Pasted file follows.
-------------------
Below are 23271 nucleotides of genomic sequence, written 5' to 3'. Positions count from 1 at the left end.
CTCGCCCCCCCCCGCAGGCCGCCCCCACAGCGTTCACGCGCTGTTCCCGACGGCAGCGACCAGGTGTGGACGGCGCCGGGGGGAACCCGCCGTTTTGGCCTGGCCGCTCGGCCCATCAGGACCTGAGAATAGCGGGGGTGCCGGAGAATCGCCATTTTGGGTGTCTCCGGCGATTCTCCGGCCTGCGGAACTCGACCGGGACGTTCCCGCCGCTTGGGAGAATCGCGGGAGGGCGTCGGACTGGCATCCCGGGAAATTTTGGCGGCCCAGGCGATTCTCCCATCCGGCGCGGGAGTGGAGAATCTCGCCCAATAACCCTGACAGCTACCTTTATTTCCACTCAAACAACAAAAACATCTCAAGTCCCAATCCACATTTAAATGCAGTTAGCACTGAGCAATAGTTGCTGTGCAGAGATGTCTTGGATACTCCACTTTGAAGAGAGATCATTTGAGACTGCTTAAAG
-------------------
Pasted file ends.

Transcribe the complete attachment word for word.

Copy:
Below are 23271 nucleotides of genomic sequence, written 5' to 3'. Positions count from 1 at the left end.
CTCGCCCCCCCCCGCAGGCCGCCCCCACAGCGTTCACGCGCTGTTCCCGACGGCAGCGACCAGGTGTGGACGGCGCCGGGGGGAACCCGCCGTTTTGGCCTGGCCGCTCGGCCCATCAGGACCTGAGAATAGCGGGGGTGCCGGAGAATCGCCATTTTGGGTGTCTCCGGCGATTCTCCGGCCTGCGGAACTCGACCGGGACGTTCCCGCCGCTTGGGAGAATCGCGGGAGGGCGTCGGACTGGCATCCCGGGAAATTTTGGCGGCCCAGGCGATTCTCCCATCCGGCGCGGGAGTGGAGAATCTCGCCCAATAACCCTGACAGCTACCTTTATTTCCACTCAAACAACAAAAACATCTCAAGTCCCAATCCACATTTAAATGCAGTTAGCACTGAGCAATAGTTGCTGTGCAGAGATGTCTTGGATACTCCACTTTGAAGAGAGATCATTTGAGACTGCTTAAAG